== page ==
'This book explores the inter-relationship of disability and trauma in the Mad Maxfilms (1979-2015). George Miller’s long-running series is replete with narratives and imagery of trauma, both physical and emotional, along with major and minor characters who are prominently disabled. The Mad Max movies foreground representations of the body – in devastating injury and its lasting effects – and in the broader social and historical contexts of trauma, disability, gender and myth.

'Over the franchise’s four-decade span significant social and cultural change has occurred globally. Many of the images of disability and trauma central to Max’s post-apocalyptic wasteland can be seen to represent these societal shifts, incorporating both decline and rejuvenation. These shifts include concerns with social, economic and political disintegration under late capitalism, projections of survival after nuclear war, and the impact of anthropogenic climate change.

'Drawing on screen production processes, textual analysis and reception studies this book interrogates the role of these representations of disability, trauma, gender and myth to offer an in-depth cultural analysis of the social critiques evident within the fantasies of Mad Max.'

Source: Publisher's blurb.

1 y separately published work icon Australian Screen in the 2000s Mark David Ryan (editor), Ben Goldsmith (editor), Oxford : Oxford University Press , 2018 18451011 2018 anthology criticism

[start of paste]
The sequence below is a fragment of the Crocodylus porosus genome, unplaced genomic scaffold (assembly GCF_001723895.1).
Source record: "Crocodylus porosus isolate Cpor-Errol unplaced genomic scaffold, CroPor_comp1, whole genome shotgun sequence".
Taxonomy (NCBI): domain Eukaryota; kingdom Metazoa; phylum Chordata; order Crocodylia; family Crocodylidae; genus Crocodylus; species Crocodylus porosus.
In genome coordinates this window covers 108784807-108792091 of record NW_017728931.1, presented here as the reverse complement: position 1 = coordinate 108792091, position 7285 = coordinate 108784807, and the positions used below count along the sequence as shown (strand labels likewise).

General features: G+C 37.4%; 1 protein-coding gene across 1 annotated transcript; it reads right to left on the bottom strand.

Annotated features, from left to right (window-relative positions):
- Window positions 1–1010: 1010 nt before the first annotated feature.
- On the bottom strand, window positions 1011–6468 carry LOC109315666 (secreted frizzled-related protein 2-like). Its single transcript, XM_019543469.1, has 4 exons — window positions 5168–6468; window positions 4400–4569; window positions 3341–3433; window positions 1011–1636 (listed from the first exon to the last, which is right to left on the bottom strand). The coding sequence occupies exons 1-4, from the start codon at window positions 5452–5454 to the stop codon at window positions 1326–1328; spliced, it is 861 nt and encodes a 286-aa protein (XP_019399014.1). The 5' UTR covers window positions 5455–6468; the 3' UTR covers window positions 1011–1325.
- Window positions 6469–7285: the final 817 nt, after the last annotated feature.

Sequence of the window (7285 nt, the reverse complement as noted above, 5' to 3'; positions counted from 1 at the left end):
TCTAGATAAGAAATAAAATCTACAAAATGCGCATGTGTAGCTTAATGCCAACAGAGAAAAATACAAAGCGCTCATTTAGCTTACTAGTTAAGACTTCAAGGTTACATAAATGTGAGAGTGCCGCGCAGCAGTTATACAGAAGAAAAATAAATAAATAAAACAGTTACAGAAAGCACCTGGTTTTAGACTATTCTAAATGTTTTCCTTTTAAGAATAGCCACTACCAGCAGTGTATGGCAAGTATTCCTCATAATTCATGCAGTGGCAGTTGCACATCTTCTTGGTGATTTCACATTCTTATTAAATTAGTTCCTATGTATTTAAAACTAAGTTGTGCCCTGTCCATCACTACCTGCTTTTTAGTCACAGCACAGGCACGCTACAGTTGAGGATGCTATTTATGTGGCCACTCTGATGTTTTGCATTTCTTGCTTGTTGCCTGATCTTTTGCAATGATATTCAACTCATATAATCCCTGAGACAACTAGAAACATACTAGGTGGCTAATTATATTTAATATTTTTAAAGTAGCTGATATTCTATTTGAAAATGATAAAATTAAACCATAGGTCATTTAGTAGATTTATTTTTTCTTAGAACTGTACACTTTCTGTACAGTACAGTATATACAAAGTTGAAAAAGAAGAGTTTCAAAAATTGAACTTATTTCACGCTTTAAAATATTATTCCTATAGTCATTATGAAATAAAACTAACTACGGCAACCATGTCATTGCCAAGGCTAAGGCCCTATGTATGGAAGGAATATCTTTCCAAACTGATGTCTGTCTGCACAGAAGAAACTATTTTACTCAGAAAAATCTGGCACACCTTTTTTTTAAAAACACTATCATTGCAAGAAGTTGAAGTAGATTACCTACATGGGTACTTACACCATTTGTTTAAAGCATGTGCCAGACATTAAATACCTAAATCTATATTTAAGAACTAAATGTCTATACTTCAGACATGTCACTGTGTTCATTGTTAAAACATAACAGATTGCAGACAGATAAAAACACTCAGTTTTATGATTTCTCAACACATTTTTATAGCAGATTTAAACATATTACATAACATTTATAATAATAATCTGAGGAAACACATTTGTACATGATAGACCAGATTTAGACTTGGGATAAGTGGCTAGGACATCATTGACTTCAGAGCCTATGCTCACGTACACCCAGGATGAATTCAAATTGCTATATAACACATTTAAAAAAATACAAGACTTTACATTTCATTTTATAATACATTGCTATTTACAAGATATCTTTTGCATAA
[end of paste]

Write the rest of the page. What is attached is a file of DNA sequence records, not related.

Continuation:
'This book provides coverage of the diversity of Australian film and television production between 2000 and 2015. In this period, Australian film and television have been transformed by new international engagements, the emergence of major new talents and a movement away with earlier films’ preoccupation with what it means to be Australian. With original contributions from leading scholars in the field, the collection contains chapters on particular genres (horror, blockbusters and comedy), Indigenous Australian film and television, women’s filmmaking, queer cinema, representations of history, Australian characters in non-Australian films and films about Australians in Asia, as well as chapters on sound in Australian cinema and the distribution of screen content. The book is both scholarly and accessible to the general reader. It will be of particular relevance to students and scholars of Anglophone film and television, as well as to anyone with an interest in Australian culture and creativity.'

Source: Publisher's blurb.

1 y separately published work icon American–Australian Cinema : Transnational Connections Adrian Danks (editor), Stephen Gaunson (editor), Peter C. Kunze (editor), Oxford : Oxford University Press , 2018 18450961 2018 anthology criticism